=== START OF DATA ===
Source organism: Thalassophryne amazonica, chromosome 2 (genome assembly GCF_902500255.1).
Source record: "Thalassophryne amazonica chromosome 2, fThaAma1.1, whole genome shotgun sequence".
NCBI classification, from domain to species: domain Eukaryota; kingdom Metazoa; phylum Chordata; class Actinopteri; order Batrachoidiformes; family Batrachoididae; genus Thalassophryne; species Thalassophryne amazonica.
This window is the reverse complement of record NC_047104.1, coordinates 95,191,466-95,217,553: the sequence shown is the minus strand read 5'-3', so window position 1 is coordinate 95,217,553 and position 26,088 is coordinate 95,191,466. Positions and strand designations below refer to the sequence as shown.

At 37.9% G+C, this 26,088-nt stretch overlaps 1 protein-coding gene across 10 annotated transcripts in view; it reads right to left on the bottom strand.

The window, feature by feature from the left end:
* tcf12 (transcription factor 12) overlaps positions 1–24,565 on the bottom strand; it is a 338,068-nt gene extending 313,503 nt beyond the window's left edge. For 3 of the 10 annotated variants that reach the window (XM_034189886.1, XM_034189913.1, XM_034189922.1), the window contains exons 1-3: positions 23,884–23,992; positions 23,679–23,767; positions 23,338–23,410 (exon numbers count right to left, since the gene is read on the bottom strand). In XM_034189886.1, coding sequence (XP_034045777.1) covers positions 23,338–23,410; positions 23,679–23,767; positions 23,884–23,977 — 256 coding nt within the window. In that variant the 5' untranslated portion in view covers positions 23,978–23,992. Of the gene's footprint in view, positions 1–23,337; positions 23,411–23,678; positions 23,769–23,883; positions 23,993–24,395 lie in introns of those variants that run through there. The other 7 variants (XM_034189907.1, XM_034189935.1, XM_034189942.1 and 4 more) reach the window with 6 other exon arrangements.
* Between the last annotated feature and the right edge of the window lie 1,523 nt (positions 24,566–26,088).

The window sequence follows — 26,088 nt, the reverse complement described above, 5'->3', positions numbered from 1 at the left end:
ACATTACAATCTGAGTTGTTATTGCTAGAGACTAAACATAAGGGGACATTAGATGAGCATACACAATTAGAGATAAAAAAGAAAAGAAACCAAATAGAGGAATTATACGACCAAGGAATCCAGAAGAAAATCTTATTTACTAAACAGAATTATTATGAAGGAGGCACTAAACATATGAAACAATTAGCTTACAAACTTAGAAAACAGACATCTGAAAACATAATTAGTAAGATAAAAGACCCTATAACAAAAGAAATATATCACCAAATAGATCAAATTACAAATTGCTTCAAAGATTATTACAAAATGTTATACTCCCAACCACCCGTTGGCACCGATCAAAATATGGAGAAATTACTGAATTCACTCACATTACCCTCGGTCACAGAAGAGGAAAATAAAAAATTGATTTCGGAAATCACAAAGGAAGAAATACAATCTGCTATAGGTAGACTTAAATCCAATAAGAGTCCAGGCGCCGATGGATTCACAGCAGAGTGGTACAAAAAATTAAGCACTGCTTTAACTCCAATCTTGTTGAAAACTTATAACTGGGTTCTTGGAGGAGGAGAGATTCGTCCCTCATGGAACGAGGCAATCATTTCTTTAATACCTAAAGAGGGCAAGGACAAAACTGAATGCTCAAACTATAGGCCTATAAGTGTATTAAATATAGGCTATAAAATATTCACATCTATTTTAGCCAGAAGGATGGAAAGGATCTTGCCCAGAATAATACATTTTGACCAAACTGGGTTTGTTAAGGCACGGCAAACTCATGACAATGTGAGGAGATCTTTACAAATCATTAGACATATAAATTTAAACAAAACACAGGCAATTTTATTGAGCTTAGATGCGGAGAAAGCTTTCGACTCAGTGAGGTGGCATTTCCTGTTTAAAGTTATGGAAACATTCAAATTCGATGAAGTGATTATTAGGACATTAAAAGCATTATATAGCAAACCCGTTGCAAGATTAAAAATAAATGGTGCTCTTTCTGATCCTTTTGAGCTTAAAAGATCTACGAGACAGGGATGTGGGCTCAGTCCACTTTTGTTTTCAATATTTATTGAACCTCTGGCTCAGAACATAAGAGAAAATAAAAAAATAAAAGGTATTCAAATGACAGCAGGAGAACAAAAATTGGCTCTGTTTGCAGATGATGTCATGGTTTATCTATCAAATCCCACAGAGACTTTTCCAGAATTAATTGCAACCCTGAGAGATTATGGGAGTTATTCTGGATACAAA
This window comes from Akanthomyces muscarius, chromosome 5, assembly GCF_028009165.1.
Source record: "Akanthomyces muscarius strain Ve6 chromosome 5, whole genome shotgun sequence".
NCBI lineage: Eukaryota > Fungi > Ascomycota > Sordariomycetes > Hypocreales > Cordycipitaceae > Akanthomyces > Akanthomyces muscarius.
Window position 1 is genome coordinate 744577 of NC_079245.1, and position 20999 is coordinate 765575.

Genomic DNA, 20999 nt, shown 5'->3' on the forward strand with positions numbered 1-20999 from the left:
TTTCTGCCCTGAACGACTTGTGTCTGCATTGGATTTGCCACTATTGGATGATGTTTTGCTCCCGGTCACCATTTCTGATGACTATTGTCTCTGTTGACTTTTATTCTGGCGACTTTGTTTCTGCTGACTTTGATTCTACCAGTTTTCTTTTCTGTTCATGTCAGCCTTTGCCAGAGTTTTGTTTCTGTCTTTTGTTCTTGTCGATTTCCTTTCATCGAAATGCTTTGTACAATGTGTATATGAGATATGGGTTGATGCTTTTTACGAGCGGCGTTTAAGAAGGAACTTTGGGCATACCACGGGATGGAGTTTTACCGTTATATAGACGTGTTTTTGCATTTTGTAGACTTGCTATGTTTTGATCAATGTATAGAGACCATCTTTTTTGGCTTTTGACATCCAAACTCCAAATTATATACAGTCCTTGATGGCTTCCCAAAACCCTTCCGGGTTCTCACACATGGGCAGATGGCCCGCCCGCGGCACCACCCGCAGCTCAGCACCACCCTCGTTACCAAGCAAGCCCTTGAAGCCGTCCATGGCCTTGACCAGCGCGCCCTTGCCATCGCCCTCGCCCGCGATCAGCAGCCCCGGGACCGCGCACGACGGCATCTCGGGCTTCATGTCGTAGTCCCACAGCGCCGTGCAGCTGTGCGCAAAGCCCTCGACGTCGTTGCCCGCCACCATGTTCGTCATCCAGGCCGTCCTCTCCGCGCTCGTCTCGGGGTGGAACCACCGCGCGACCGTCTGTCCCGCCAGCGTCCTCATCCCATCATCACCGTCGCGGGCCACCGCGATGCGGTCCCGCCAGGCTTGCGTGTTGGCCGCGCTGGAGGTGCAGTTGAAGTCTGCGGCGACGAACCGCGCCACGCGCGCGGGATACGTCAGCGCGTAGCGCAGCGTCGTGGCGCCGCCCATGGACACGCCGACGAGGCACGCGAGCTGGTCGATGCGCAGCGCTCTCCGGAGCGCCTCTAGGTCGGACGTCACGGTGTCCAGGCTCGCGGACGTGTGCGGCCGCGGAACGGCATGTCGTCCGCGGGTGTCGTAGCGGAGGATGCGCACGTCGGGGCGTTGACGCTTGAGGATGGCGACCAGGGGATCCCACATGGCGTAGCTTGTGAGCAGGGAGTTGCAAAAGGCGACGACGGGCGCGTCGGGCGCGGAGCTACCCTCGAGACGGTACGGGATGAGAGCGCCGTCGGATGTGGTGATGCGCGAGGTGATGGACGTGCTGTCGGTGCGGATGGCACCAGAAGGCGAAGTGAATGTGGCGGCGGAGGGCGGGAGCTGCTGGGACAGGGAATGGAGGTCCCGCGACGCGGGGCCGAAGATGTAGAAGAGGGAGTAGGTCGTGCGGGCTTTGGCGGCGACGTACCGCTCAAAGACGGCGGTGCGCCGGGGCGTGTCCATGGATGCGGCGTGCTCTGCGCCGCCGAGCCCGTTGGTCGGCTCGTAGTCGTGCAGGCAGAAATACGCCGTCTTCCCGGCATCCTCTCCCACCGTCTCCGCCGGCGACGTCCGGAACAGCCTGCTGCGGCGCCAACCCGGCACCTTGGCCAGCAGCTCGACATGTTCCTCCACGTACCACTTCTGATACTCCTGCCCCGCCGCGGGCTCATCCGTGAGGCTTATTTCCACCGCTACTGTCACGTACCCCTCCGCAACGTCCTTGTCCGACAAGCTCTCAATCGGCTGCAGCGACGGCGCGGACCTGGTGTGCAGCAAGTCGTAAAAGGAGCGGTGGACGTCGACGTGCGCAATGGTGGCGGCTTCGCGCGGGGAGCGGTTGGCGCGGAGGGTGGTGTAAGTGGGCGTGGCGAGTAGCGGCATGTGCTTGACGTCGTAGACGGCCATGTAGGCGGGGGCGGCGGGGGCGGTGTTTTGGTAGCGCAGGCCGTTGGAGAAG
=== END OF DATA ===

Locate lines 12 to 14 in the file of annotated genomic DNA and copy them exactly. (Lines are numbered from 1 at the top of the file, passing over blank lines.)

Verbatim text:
Source record: "Akanthomyces muscarius strain Ve6 chromosome 5, whole genome shotgun sequence".
NCBI lineage: Eukaryota > Fungi > Ascomycota > Sordariomycetes > Hypocreales > Cordycipitaceae > Akanthomyces > Akanthomyces muscarius.
Window position 1 is genome coordinate 744577 of NC_079245.1, and position 20999 is coordinate 765575.